Creator: Smith, Bruce D. (Bruce David), 1954-2002 and Wang, Cheng Series: Working paper (Federal Reserve Bank of Minneapolis. Research Department) Number: 574 Abstract:
We consider the problem of an insurer who enters into a repeated relationship with a set of risk averse agents in the presence of ex post verification costs. The insurer wishes to minimize the expected cost of providing these agents a certain expected utility level. We characterize the optimal contract between the insurer and the insured agents. We then apply the analysis to the provision of deposit insurance. Our results suggest—in a deposit insurance context—that it may be optimal to utilize the discount window early on, and to make deposit insurance payments only later, or not at all.
Keyword: Deposit insurance and Bank supervision Subject (JEL): G20 - Financial Institutions and Services: General and E58 - Central Banks and Their Policies
Creator: Boyd, John H., Levine, Ross, and Smith, Bruce D. (Bruce David), 1954-2002 Series: Working paper (Federal Reserve Bank of Minneapolis. Research Department) Number: 573 Description:
Cover page issue number is "573D".
Creator: Schreft, Stacey Lee and Smith, Bruce D. (Bruce David), 1954-2002 Series: Working paper (Federal Reserve Bank of Minneapolis. Research Department) Number: 562 Abstract:
We examine an otherwise standard model of capital accumulation to which spatial separation and limited communication create a role for money and shocks to portfolio needs create a role for banks. In this context we examine the existence, multiplicity, and dynamical properties of monetary equilibria with positive nominal interest rates. Moderate levels of risk aversion can lead to the existence of multiple monetary steady states, all of which can be approached from a given set of initial conditions. In addition, even if there is a unique monetary steady state, monetary equilibria can be indeterminate, and oscillatory equilibrium paths can be observed. Thus financial market frictions are a potential source of both indeterminacies and endogenously arising economic volatility.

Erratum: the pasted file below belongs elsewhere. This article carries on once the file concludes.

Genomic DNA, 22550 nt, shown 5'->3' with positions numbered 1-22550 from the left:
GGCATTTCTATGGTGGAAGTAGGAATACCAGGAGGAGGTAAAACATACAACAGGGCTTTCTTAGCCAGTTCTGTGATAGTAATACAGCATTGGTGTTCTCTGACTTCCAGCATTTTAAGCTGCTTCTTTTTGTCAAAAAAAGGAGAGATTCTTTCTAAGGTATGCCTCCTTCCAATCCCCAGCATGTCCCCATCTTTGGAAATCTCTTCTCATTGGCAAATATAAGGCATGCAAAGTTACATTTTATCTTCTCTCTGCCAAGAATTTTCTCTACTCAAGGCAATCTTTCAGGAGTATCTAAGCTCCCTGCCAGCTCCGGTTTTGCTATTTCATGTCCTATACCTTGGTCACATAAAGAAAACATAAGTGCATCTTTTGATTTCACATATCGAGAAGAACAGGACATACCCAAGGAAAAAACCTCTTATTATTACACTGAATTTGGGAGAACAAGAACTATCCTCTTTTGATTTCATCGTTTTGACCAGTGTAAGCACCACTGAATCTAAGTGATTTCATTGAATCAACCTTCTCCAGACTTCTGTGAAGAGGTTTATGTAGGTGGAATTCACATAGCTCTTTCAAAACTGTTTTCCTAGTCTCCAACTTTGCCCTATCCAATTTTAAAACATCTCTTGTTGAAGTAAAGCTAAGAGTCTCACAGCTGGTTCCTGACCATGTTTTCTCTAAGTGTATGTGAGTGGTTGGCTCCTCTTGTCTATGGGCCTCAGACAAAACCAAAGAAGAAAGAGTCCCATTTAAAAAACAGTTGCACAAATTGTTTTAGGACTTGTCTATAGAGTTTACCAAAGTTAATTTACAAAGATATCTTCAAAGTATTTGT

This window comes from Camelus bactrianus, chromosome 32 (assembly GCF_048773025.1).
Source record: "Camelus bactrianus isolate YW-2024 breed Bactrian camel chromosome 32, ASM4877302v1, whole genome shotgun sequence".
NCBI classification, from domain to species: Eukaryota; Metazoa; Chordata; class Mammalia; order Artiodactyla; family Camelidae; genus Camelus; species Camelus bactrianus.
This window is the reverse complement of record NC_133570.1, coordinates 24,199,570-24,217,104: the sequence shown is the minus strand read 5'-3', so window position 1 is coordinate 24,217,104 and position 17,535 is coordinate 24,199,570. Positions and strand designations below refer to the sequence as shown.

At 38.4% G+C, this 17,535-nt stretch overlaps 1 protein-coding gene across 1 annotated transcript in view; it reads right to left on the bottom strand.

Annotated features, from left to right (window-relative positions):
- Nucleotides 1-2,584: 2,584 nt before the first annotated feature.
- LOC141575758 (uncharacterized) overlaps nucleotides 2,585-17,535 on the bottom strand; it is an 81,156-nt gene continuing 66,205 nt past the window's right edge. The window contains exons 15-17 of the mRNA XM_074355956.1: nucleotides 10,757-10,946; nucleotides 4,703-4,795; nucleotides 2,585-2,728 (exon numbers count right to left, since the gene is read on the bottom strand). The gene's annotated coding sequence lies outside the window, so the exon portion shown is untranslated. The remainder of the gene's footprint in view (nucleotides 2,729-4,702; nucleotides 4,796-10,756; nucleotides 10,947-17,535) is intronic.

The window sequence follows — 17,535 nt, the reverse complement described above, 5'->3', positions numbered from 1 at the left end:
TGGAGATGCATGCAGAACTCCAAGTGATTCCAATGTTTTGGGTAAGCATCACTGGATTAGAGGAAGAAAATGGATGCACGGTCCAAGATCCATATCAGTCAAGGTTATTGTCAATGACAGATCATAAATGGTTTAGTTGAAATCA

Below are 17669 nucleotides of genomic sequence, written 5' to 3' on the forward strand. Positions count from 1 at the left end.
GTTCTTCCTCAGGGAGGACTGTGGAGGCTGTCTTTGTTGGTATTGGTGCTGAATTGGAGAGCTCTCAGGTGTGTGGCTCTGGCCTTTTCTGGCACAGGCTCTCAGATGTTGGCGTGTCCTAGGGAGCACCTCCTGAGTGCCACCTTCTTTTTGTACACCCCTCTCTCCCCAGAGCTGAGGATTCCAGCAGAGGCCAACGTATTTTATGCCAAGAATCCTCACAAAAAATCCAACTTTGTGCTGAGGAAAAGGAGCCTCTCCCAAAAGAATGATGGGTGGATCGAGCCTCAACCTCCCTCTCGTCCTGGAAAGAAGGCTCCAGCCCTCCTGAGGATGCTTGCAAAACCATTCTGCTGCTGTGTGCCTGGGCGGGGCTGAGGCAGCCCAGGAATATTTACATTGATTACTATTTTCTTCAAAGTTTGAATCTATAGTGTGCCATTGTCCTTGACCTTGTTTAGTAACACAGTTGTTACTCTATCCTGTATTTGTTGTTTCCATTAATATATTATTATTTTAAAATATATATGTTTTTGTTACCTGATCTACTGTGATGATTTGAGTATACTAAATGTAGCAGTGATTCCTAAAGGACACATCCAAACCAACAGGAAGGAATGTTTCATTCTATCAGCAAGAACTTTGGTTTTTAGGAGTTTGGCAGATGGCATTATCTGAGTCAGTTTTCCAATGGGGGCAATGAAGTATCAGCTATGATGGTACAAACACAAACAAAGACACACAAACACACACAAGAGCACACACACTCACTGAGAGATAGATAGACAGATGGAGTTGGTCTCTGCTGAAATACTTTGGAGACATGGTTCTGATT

We also consider the consequences of monetary policy actions that rearrange the composition of government liabilities. Contractionary monetary policy activities can have complicated consequences, depending especially on the nature of the steady state equilibrium that obtains when there are multiple steady states. Under plausible conditions, however, a permanent contractionary change in monetary policy raises both the nominal rate of interest and the rate of inflation, and reduces long-run output levels. Thus liquidity provision by a central bank—just as by the banking system as a whole—can be growth promoting. Loose monetary policy also is conducive to avoiding development trap phenomena.
Creator: Bencivenga, Valerie R. and Smith, Bruce D. (Bruce David), 1954-2002 Series: Working paper (Federal Reserve Bank of Minneapolis. Research Department) Number: 561 Abstract:
Economic development is typically accompanied by a very pronounced migration of labor from rural to urban employment. This migration, in turn, is often associated with large scale urban underemployment. Both factors appear to play a very prominent role in the process of development. We consider a model in which rural-urban migration and urban underemployment are integrated into an otherwise conventional neoclassical growth model. Unemployment arises not from any exogenous rigidities, but from an adverse selection problem in labor markets. We demonstrate that, in the most natural case, rural-urban migration—and its associated underemployment—can be a source of multiple, asymptotically stable steady state equilibria, and hence of development traps. They also easily give rise to an indeterminacy of perfect foresight equilibrium, as well as to the existence of a large set of periodic equilibria displaying undamped oscillation. Many such equilibria display long periods of uninterrupted growth and rural-urban migration, punctuated by brief but severe recessions associated with net migration from urban to rural employment. Such equilibria are argued to be broadly consistent with historical U.S. experience.